Biotransformation of 8:2 fluorotelomer alcohol by recombinant human cytochrome P450s, human liver microsomes and human liver cytosol†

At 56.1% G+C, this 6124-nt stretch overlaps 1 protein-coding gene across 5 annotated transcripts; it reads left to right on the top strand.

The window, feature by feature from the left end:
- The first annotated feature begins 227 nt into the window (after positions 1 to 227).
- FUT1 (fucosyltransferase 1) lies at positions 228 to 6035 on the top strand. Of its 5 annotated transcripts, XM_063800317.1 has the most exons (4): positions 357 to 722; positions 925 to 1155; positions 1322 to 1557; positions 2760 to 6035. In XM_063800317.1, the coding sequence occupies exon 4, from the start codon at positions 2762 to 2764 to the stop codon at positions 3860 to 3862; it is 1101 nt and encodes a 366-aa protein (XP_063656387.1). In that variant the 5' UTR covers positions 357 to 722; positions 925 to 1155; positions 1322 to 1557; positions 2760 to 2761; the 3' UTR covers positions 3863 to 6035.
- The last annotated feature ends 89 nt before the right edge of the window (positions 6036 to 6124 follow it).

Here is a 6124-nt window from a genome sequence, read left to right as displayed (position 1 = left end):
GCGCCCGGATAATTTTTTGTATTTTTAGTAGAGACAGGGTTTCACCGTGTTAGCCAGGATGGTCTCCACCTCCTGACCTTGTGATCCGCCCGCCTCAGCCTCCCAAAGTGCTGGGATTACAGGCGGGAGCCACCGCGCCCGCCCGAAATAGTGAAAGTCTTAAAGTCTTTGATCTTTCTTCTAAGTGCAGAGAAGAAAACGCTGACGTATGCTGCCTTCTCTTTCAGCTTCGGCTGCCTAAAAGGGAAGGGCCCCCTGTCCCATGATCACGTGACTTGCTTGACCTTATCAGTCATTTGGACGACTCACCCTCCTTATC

Biotransformation of 8:2 fluorotelomer alcohol (8:2 FTOH) can form potentially more toxic metabolites. However, the responsible cytochrome P450 (CYP) isoform(s) and phase II metabolism have not been studied in humans. Here, we characterized the in vitro metabolism of 8:2 FTOH by recombinant human CYPs, human liver microsomes, and human liver cytosol. The results showed that among the 11 isoforms investigated, CYP2C19 was the only enzyme capable of catalyzing 8:2 FTOH with Km and Vmax values of 18.8 μM and 8.52 pmol min−1 pmol−1 P450, respectively. The phase I metabolite was identified as 8:2 fluorotelomer aldehyde (8:2 FTAL). HLMs also catalyzed 8:2 FTOH transformation, with the Vmax and intrinsic clearance (CLint) values similar to those of CYP2C19 after the protein content is taken into account. Molecular docking showed that the hydroxyl group of 8:2 FTOH accesses the heme iron-oxo of CYP2C19 in an energetically favored orientation. 8:2 FTOH was also transformed by phase II enzymes to form O-glucuronide and O-sulfate conjugates. The CLint values follow the order of sulfation > oxidation > glucuronidation, suggesting that conjugation is the major metabolic pathway, which explains the low yield of perfluoroalkyl acids (PFCAs). These results provide new insight into fluorotelomer alcohol biotransformation and indirect human exposure to PFCAs.